DALLAS -- Retired and living on her own, Bobbie Stubblefield enjoys puzzles. It keeps her 82-year-old mind sharp.

But for more than a month, renewing her driver's license has been more challenging than a 1,000 piece jigsaw she worked on in her living room Thursday.

She was born and raised in Dallas County. There's no doubt Bobbie Stubblefield is an American citizen.

Even so, she said the Department of Public Safety thinks she's an undocumented immigrant, and now she can't get her driver's license renewed.

'From '66 to until now,' she said, 'I've never had a problem getting a license.'

She went to renew it in January at a field office. It was supposed to expire on the 21st. She said once there, she was asked to show a green card, because their records indicated she was not a U.S. citizen.

According to the DPS, her citizenship was not listed as 'confirmed' and they were updating their records.

'Well, I was born right here. I've been here 82 years. Raised right here,' Stubblefield said. 'I don't know what could have happened.'

She was confused, but told there was a simple fix. She just needed to bring in her birth certificate to prove citizenship.

That proved to be another complication.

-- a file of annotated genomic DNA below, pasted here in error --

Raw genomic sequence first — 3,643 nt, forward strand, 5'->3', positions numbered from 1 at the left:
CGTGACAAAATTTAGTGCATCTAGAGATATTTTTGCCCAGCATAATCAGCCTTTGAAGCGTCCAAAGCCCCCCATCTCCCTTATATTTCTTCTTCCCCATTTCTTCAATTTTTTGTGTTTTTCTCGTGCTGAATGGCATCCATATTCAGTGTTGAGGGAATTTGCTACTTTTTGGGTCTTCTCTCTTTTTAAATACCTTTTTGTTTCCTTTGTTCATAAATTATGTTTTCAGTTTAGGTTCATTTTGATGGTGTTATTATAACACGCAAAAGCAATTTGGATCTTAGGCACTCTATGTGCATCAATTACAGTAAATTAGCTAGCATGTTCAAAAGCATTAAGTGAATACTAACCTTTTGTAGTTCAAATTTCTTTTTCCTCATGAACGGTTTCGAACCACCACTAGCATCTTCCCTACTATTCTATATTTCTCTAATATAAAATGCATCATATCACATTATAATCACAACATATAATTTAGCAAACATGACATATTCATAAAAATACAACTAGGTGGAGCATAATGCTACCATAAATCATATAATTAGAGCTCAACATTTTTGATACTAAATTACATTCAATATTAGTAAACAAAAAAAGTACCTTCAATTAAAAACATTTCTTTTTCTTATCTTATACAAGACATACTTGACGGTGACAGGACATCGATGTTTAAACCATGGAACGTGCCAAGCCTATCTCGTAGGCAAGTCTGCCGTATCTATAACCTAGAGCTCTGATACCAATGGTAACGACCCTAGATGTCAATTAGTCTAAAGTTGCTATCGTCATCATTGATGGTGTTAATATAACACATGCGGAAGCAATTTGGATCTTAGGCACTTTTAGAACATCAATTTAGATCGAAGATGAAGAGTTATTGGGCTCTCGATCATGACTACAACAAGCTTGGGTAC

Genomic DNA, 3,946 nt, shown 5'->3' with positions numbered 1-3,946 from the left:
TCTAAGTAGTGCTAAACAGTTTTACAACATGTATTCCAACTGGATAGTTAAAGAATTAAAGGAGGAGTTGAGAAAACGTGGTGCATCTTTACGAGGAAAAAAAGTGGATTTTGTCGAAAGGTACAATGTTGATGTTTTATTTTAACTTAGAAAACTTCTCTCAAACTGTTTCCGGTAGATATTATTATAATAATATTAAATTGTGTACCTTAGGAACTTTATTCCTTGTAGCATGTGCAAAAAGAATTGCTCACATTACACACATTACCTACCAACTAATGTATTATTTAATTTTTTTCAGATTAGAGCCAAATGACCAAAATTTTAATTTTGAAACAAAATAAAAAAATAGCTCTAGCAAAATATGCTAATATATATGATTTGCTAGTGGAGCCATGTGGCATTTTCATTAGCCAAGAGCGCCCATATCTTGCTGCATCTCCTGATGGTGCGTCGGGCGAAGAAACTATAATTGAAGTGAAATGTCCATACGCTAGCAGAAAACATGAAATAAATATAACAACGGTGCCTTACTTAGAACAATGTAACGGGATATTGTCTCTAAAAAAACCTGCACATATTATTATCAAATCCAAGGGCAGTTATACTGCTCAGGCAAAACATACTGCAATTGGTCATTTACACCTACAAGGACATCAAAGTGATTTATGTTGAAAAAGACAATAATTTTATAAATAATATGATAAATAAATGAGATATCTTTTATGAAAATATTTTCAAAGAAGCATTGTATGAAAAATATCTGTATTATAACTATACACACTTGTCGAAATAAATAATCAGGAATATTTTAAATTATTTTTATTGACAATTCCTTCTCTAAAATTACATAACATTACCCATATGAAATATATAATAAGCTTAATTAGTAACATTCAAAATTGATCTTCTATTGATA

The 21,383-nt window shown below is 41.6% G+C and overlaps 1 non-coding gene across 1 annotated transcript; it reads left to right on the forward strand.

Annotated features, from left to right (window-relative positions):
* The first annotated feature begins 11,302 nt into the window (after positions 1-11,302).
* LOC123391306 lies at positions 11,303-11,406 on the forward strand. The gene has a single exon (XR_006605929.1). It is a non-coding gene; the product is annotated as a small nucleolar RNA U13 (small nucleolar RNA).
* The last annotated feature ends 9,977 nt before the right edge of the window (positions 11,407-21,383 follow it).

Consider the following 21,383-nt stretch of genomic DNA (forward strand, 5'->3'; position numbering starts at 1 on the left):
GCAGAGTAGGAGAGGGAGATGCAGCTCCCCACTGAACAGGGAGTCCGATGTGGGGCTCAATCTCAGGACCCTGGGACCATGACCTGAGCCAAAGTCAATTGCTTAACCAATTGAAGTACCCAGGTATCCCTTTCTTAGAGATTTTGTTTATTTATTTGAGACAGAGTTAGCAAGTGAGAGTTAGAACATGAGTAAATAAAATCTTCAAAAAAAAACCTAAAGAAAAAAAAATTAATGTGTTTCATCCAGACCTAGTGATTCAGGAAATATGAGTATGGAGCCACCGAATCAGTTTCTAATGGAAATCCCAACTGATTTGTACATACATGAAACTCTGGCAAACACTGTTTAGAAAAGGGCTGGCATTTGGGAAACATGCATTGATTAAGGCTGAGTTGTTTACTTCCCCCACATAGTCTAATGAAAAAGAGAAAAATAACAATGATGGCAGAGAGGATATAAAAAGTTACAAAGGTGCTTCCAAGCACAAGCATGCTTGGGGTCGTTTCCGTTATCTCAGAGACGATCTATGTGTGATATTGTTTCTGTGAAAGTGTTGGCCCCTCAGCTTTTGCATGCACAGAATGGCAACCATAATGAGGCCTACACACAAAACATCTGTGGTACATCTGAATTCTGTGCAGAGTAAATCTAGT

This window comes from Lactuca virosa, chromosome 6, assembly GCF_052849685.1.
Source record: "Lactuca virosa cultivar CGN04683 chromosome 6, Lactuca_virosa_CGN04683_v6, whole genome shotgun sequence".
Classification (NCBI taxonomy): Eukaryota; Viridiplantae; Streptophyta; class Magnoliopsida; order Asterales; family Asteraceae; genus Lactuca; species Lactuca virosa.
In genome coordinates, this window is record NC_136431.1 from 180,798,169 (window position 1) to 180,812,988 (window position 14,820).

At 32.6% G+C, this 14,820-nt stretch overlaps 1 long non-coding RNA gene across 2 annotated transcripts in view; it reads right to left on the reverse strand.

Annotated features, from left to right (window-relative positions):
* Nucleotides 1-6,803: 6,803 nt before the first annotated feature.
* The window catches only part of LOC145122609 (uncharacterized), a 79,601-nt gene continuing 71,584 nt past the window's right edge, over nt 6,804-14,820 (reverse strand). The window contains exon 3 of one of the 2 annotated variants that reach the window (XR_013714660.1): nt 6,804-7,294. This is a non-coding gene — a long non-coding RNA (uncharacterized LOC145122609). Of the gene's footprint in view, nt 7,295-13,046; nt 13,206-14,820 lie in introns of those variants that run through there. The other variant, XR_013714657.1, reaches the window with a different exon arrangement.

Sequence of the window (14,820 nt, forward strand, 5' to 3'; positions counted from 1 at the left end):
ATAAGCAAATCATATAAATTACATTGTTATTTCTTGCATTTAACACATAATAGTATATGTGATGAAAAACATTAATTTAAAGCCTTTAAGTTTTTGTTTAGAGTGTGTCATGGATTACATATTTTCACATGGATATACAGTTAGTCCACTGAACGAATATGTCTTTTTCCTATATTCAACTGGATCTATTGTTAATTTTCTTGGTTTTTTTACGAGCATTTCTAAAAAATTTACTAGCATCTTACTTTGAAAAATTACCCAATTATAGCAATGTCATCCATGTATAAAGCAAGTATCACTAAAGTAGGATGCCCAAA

Her birth certificate spells her first name 'Bobby,' ending with a '-y.' She spells it ending in '-ie.'

She was told the error on the birth certificate would have to be changed. So, she sent paperwork and a $22 fee to the Department of Vital Statistics.

'They sent all that back to me and my money back,' she said.

They also sent a letter telling her to go to district court and have her name legally changed. That costs $200. It's money she said she doesn't have while her car sits parked in the garage.

'I pay somebody to take me to the grocery store. I've had to pay people to do things,' Stubblefield said. 'And well, you know, you don't have money all the time when you are on a fixed income.'

News 8 contacted DPS. Press Secretary Tom Vinger sent this reply by e-mail:

'Since 2008, when Texas implemented proof of lawful presence in order to comply with the federal Real ID Act, the Department has been updating our records as applicants come into the office if the citizenship is not listed as confirmed.

The Department is required by law to collect citizenship information as part of the DL application process. To reduce the risk of identity theft, enhance security and protect the integrity of the licensing process, individuals must provide documentation to verify their U.S. citizenship or lawful presence status. In the event the system does not reflect the confirmed citizenship status of an individual, an applicant for renewal will be asked to provide documentation.

In this case, she provided her birth certificate so we could update our records. However, it was noted that the spelling of her first name on the birth certificate provided did not match her first name in the driver license file.

We communicated two options to her: to reissue her driver license with the name on her birth certificate or get her birth certificate changed. DPS will continue to work with the customer.'

Stubblefield said she is worried that changing the spelling on her license to match her birth certificate would lead to more problems, since it would not match her name on other legal documents, including the Social Security checks she depends on to live.


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